In June 2020 the Parks and Trails Legacy Partners embarked on a two-year research project to count visitors to the three system’s parks and trails. Coordination Among Partners funds have paid for this research project for the benefit of all. A data scientist was hired and is housed at the Metropolitan Council offices, working with support of their research team.
The scope of the project is to conduct a statewide analysis of parks and trails visitation, which for Greater Minnesota includes not only designated parks, but parks ranked “eligible for designation” as well.
The data used for the research has come from StreetLight Data, Inc., a company that aggregates vast amounts of anonymized data gathered from cell phones to algorithmically transform the inputs into contextualized, aggregated and normalized travel patterns. In plain speaking, they can deliver insight into how vehicles, bikes, pedestrians and transit passengers move on virtually every road and in every Census Block. This information provides the data scientists with ways to count visitors to our system parks and trails. Information that in many parks and trails in Greater Minnesota, we simply do not have.
While the date shows as May 13, 2022, the information has been updated as StreetLight Data has advanced with a recent algorithm update. Please know that the system park information study is complete, but trail research is still underway and will be released in the first quarter of 2023.
We invite you to review the report, check park visitation for your park or against other parks in the Greater Minnesota system or our partner agencies; Metropolitan Council Regional Parks and DNR State Parks.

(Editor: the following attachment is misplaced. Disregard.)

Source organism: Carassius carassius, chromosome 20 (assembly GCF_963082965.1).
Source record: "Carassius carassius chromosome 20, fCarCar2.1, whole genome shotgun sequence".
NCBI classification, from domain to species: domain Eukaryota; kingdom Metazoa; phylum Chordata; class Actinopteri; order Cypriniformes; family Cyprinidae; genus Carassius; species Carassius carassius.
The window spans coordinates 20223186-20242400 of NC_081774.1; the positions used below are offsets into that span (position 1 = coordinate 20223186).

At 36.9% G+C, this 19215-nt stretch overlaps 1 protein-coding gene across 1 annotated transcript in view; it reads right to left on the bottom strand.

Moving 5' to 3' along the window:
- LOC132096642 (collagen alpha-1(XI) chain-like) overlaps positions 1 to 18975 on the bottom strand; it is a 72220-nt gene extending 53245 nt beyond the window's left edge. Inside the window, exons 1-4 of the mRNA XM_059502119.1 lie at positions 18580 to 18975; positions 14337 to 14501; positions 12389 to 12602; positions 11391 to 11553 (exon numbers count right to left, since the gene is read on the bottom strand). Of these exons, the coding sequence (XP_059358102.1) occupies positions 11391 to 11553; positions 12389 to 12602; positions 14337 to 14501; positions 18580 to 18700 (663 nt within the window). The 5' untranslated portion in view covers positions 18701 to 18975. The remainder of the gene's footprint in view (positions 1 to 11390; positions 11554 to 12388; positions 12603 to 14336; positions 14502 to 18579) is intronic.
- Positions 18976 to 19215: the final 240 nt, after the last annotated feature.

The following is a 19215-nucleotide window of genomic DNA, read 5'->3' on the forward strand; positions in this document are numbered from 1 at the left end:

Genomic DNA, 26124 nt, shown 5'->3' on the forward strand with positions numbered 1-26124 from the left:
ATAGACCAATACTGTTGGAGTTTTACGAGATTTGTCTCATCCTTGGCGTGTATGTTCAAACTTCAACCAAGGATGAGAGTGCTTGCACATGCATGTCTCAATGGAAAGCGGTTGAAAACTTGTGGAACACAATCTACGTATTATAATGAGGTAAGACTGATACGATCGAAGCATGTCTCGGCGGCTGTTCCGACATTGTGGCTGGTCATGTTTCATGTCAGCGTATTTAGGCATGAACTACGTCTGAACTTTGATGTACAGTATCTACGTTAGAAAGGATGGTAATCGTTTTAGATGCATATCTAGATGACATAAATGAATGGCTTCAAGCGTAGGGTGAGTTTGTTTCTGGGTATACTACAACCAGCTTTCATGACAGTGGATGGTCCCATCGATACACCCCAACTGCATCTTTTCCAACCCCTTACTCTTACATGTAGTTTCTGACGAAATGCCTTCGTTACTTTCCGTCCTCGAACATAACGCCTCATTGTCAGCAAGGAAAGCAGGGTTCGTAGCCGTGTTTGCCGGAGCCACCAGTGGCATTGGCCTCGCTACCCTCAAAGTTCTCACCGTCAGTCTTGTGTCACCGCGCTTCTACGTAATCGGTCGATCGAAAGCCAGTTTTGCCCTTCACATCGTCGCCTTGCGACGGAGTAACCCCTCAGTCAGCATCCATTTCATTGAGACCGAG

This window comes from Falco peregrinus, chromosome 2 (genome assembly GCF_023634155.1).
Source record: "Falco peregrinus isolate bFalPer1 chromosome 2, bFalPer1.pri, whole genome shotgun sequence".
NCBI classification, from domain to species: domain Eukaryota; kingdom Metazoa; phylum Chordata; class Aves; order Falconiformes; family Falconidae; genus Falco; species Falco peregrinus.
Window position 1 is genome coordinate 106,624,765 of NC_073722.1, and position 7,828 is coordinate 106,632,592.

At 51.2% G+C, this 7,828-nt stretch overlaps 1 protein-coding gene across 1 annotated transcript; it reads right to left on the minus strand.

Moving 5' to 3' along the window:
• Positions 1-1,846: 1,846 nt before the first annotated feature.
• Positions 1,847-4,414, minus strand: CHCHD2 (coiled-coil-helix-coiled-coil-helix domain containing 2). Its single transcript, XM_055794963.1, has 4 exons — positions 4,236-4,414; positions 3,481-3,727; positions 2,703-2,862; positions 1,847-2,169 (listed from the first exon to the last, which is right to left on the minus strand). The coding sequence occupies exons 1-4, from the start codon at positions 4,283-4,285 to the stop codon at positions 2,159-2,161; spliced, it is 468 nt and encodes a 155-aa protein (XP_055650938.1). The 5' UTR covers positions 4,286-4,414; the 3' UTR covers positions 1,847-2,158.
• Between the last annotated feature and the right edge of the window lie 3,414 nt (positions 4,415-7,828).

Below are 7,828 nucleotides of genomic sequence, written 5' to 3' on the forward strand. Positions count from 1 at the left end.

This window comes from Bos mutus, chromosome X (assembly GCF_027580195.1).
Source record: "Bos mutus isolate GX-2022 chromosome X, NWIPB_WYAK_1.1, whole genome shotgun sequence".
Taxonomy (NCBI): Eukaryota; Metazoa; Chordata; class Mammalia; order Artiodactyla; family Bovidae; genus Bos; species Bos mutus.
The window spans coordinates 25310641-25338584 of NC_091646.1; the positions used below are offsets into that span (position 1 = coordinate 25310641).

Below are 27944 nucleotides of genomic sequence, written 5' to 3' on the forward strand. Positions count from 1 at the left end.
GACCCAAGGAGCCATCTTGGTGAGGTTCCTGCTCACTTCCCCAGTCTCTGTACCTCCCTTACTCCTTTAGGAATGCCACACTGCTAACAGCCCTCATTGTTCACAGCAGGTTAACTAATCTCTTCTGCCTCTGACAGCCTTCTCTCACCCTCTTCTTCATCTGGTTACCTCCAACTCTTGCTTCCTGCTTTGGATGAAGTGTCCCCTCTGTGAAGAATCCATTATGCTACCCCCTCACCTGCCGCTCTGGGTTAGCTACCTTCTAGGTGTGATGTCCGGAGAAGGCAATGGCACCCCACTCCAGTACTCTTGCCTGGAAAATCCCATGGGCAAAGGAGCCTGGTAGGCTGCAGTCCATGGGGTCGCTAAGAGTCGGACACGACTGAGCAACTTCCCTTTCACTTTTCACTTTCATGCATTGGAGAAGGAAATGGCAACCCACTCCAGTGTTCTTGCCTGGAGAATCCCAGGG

The Greater Minnesota Regional Parks and Trails Commission coordinated a survey of three mountain bike systems in Greater Minnesota during the summer of 2021. The Parks and Trails Council of Minnesota was hired to conduct a visitor intercept survey and trail user counts at the Cook County Mountain Bike Trails, Duluth Traverse, and Detroit Mountain Recreation Area.
In this report you will find detailed information about the user counts and the visitor profiles for each system. The report begins with a trail county summary that provides a starting point to understand the unique differences and the similarities of the average daily traffic.
If you have questions or comments, please contact Renee Mattson, Executive Director at firstname.lastname@example.org, or Joe Czapiewski, System Plan Coordinator at email@example.com.
2021 Mountain Bike System Survey Cover Letter
2021 Trail Count Summary
Duluth Topline Report
Duluth Traverse Visitor Profile 2021
Cook County Topline Report
Cook County Visitor Profile 2021
Detroit Mountain Topline Report
Detroit Mountain Visitor Profile 2021
The Metropolitan Council Regional Parks agency undertook a research study to better understand and provide for the outdoor recreational needs and preferences of young people. After noting that youth engagement has been dropping since the 1990's, the Agency understood that connecting youth to the outdoors is essential to achieve the equitable outcomes required in the Met Council's 2040 Regional Parks Policy Plan.
This report includes an overview of how they collaborated to engage youth, what engagement techniques worked and what didn't, and the key findings of their research. The GMRPTC encourages effective public engagement that builds equitable use among all Minnesotans.
Youth & Parks: Getting Outdoors Close to Home